All does not necessarily end well just because your startup scored $6.5 million and a profile in The New Yorker. TechCrunch reports that Google Ventures pulled its $100,000 investment in Bustle "divesting after deeming the startup out of touch with its values."
A representative for Google Ventures told Valleywag: "We have no comment." Goldberg, who is currently aboard a flight to Austin for SXSW also declined to comment.
According to TechCrunch, Google didn't distance itself because of Goldberg's tone deaf attempt to tell women how they should blogged at. Rather, Alexia Tsotsis says Google pulled their funding because of a mismatch of morals:
From what we know, the decision was not made because of the backlash specifically, but because Google Ventures and Bryan Goldberg were not on the same ethical page. I've heard that reports of Goldberg's misogynist comments and his glossing over of San Francisco's socio-economic issues in a PandoDaily guest post were the straws that broke Bustle's Google backing.
In other news, the startup world died today after being engulfed in a sudden wave of simultaneous schadenfreude.
Update: "Sources" tell Pando that Google didn't divest. Rather, Goldberg personally bought out their $100,000 because Goldberg offended Google Ventures' Kevin Rose by asking Time Warner to invest in Bustle without checking with Rose first.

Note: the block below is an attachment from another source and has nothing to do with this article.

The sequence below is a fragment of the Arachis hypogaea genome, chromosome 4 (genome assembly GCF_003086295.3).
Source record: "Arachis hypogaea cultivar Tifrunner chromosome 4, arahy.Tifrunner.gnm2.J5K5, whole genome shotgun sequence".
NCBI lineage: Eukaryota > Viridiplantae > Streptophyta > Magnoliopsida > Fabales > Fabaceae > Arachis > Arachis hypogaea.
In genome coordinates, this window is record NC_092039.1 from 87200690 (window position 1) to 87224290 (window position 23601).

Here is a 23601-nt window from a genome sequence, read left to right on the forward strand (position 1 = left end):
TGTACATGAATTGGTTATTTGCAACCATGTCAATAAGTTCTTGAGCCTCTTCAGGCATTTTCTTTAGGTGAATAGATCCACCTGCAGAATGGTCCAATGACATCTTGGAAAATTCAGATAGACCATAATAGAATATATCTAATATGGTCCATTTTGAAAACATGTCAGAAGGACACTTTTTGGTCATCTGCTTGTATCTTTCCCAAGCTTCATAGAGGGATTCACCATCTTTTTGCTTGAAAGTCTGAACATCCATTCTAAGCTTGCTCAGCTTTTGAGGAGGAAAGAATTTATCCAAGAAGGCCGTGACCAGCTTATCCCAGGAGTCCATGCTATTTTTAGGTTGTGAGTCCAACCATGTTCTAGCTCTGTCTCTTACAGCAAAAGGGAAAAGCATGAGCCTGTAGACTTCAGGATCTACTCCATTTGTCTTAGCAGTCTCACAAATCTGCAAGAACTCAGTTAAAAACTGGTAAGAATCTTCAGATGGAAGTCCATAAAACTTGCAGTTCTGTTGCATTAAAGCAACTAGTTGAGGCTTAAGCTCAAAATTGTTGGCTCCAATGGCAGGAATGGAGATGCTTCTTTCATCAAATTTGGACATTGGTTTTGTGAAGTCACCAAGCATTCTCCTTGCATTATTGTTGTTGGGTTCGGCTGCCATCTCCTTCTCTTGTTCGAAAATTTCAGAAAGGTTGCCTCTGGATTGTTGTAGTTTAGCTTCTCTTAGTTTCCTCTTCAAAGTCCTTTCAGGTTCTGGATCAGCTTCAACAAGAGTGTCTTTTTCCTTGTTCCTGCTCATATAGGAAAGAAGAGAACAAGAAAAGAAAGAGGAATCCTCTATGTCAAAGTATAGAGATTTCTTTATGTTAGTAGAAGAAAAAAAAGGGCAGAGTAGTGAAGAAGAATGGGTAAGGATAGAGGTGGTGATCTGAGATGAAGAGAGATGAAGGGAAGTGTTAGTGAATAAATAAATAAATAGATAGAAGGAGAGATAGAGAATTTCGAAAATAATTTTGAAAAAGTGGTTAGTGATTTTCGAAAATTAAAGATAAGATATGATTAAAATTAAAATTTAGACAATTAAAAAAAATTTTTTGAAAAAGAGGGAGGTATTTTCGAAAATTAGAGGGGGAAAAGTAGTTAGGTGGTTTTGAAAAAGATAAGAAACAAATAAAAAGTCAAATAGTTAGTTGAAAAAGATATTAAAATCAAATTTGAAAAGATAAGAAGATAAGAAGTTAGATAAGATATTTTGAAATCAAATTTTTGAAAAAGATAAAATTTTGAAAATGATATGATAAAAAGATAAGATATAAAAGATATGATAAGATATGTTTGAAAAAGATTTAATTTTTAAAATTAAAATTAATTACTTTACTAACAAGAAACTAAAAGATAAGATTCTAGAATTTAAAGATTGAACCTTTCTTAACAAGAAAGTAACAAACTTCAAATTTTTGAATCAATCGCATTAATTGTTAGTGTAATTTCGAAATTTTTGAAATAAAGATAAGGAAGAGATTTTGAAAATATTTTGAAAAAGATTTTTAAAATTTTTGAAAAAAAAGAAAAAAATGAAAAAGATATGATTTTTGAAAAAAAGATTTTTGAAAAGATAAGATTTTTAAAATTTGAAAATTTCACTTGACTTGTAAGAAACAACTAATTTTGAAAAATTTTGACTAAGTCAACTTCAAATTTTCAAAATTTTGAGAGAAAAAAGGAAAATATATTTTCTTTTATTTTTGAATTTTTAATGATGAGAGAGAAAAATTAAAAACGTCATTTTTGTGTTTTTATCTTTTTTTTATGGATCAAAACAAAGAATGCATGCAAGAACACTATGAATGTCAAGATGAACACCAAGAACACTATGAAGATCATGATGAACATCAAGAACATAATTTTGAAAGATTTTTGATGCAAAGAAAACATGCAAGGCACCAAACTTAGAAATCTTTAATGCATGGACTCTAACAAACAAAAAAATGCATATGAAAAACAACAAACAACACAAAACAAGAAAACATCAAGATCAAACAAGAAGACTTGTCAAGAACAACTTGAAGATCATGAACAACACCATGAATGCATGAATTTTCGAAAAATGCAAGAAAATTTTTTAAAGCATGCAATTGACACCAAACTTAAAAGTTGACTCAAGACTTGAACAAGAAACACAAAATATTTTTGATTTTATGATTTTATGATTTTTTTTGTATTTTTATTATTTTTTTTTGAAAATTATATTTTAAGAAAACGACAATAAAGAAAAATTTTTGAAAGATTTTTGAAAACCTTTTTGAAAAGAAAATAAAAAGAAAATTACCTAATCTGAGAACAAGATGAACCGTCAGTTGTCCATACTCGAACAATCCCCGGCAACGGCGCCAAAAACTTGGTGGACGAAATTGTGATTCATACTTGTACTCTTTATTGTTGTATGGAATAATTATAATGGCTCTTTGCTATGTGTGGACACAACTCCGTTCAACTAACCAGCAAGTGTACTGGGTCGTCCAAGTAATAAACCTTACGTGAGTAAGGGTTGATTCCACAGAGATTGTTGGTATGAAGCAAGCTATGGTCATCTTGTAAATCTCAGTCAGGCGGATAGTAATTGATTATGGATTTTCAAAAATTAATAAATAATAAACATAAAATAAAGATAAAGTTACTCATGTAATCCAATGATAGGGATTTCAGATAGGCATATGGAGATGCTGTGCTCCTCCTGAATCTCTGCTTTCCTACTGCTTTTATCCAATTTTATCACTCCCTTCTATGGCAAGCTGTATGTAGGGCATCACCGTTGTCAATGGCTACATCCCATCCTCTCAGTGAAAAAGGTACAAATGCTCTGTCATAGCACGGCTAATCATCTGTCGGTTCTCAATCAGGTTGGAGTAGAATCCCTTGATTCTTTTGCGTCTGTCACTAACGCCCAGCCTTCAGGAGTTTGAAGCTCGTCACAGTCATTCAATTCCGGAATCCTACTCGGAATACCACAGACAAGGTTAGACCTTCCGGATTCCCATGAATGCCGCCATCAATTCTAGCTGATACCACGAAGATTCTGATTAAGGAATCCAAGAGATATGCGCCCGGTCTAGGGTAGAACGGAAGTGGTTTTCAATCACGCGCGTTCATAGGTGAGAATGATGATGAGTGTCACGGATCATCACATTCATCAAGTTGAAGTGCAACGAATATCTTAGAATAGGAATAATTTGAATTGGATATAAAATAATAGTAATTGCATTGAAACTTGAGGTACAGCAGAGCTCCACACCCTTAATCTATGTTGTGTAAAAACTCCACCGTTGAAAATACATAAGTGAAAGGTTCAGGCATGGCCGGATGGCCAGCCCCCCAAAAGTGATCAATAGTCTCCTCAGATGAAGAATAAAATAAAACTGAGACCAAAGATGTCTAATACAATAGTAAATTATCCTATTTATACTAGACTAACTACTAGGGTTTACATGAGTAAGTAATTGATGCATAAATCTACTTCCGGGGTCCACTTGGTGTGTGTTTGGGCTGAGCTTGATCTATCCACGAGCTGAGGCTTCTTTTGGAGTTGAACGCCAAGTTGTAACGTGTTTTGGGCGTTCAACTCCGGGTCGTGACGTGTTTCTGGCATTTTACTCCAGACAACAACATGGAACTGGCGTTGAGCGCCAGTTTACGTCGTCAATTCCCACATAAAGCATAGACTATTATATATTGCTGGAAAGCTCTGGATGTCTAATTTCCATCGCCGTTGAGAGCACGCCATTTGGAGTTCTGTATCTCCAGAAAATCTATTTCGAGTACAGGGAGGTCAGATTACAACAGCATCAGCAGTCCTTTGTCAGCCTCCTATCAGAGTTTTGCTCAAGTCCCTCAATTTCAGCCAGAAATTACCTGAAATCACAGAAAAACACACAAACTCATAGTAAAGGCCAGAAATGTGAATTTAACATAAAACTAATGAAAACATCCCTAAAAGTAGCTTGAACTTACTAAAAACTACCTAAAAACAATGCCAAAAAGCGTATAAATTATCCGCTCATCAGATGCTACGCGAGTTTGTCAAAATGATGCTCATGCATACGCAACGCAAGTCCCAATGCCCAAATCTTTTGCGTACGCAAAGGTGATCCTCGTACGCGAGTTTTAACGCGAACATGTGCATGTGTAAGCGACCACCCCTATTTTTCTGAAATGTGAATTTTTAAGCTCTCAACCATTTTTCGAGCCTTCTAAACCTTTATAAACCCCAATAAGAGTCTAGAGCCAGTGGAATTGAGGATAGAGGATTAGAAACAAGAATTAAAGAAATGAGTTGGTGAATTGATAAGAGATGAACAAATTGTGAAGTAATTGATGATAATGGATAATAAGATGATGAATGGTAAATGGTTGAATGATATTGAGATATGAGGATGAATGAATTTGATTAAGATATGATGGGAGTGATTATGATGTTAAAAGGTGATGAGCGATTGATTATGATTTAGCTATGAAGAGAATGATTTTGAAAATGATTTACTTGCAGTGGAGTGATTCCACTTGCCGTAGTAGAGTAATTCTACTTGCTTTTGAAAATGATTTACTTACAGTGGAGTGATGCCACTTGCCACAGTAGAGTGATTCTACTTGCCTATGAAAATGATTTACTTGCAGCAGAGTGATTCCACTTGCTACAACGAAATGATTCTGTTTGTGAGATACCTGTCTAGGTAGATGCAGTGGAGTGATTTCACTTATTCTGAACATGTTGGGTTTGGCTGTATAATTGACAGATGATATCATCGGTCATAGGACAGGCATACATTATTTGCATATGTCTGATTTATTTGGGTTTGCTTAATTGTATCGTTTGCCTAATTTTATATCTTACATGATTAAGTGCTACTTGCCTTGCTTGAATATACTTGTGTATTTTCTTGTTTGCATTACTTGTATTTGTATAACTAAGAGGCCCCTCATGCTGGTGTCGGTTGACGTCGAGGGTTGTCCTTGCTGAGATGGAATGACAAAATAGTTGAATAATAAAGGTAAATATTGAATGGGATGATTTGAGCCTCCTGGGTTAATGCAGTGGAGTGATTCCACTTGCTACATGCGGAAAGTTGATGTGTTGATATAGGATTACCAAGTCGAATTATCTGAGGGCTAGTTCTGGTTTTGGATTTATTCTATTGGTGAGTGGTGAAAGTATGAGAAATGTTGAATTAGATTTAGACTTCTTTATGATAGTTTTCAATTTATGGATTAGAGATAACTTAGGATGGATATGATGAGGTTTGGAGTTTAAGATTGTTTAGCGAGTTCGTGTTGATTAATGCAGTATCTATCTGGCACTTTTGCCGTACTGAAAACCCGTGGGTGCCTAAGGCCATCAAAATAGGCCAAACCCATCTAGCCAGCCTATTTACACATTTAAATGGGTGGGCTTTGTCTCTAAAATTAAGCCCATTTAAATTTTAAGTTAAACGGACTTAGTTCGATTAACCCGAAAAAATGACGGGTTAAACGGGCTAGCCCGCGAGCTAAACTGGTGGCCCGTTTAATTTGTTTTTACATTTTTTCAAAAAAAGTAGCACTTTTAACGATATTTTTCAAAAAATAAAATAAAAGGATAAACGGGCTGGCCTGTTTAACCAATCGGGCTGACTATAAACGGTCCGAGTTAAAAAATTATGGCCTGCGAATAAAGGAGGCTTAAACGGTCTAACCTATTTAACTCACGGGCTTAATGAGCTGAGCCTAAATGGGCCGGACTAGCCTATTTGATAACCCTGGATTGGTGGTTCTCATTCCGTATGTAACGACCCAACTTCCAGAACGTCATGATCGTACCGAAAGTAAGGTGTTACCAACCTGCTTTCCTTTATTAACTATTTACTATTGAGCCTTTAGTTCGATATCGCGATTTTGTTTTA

When it came time to raise a Series A, other investors in the syndicate advised Goldberg that he'd be wise to get a "media investor," so he began talks with Time Warner. The terms were highly advantageous given Bustle's age and size and, of course, Goldberg knew Time Warner, having sold Bleacher Report to them a year or so earlier.
When Goldberg reached out to Google Ventures' Kevin Rose to tell him about the potential deal, Rose was offended that Goldberg hadn't come to Google for a right of first refusal. Indeed, it was rookie investor management error on Goldberg's part [...]
With Bustle and Google Ventures' relationship strained, other investors suggested Goldberg just buy out Google Ventures' stake. Goldberg readily agreed and bought out the investment with his own cash. Moreover, our understanding is that, legally, Google Venture could not pull out their investment unilaterally.
This sounds about as plausible as Google Ventures making a fuss over Goldberg's public buffoonery rather than just losing its scant $100,000 investment. There is no Occam's Razor here. Even a clash of egos doesn't explain this much Strum und Drang over $100k.
There's more where that came from. Pando also called out TechCrunch on lack of disclosures, while avoiding the question of whether Goldberg, a regular contributor to Pando, was one of Pando's sources:
(Although TechCrunch did not name its source, Google Ventures GP MG Siegler is a former TechCrunch employee, and a current contributor to the site. Siegler's dual role was not disclosed in the TechCrunch post and a request for comment from TechCrunch co-editor Alexia Tsotsis [~1hr ago] was declined, citing source confidentiality. Pando has confirmed that the Google Ventures partner most involved in the Bustle deal was former Digg founder, Kevin Rose.)
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